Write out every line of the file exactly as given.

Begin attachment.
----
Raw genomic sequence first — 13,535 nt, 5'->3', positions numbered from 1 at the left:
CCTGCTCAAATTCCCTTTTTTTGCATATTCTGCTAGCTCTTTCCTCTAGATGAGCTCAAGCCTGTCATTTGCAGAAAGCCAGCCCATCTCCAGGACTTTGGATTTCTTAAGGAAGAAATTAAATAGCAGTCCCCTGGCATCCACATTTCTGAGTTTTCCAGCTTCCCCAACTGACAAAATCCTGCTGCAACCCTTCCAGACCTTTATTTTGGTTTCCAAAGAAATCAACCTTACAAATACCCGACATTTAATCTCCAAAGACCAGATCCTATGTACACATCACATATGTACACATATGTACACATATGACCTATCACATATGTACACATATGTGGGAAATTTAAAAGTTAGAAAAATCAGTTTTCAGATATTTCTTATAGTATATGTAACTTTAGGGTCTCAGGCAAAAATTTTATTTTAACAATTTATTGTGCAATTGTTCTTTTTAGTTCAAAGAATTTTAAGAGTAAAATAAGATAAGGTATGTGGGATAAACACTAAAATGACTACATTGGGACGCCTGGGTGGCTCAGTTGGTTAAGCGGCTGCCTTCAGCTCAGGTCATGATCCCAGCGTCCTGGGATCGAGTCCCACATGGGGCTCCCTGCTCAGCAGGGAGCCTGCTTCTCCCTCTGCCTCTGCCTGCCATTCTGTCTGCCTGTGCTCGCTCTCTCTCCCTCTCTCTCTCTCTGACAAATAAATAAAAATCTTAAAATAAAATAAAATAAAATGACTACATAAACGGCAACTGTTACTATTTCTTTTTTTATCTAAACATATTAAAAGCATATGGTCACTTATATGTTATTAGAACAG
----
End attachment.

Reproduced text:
Raw genomic sequence first — 13,535 nt, 5'->3', positions numbered from 1 at the left:
CCTGCTCAAATTCCCTTTTTTTGCATATTCTGCTAGCTCTTTCCTCTAGATGAGCTCAAGCCTGTCATTTGCAGAAAGCCAGCCCATCTCCAGGACTTTGGATTTCTTAAGGAAGAAATTAAATAGCAGTCCCCTGGCATCCACATTTCTGAGTTTTCCAGCTTCCCCAACTGACAAAATCCTGCTGCAACCCTTCCAGACCTTTATTTTGGTTTCCAAAGAAATCAACCTTACAAATACCCGACATTTAATCTCCAAAGACCAGATCCTATGTACACATCACATATGTACACATATGTACACATATGACCTATCACATATGTACACATATGTGGGAAATTTAAAAGTTAGAAAAATCAGTTTTCAGATATTTCTTATAGTATATGTAACTTTAGGGTCTCAGGCAAAAATTTTATTTTAACAATTTATTGTGCAATTGTTCTTTTTAGTTCAAAGAATTTTAAGAGTAAAATAAGATAAGGTATGTGGGATAAACACTAAAATGACTACATTGGGACGCCTGGGTGGCTCAGTTGGTTAAGCGGCTGCCTTCAGCTCAGGTCATGATCCCAGCGTCCTGGGATCGAGTCCCACATGGGGCTCCCTGCTCAGCAGGGAGCCTGCTTCTCCCTCTGCCTCTGCCTGCCATTCTGTCTGCCTGTGCTCGCTCTCTCTCCCTCTCTCTCTCTCTGACAAATAAATAAAAATCTTAAAATAAAATAAAATAAAATGACTACATAAACGGCAACTGTTACTATTTCTTTTTTTATCTAAACATATTAAAAGCATATGGTCACTTATATGTTATTAGAACAG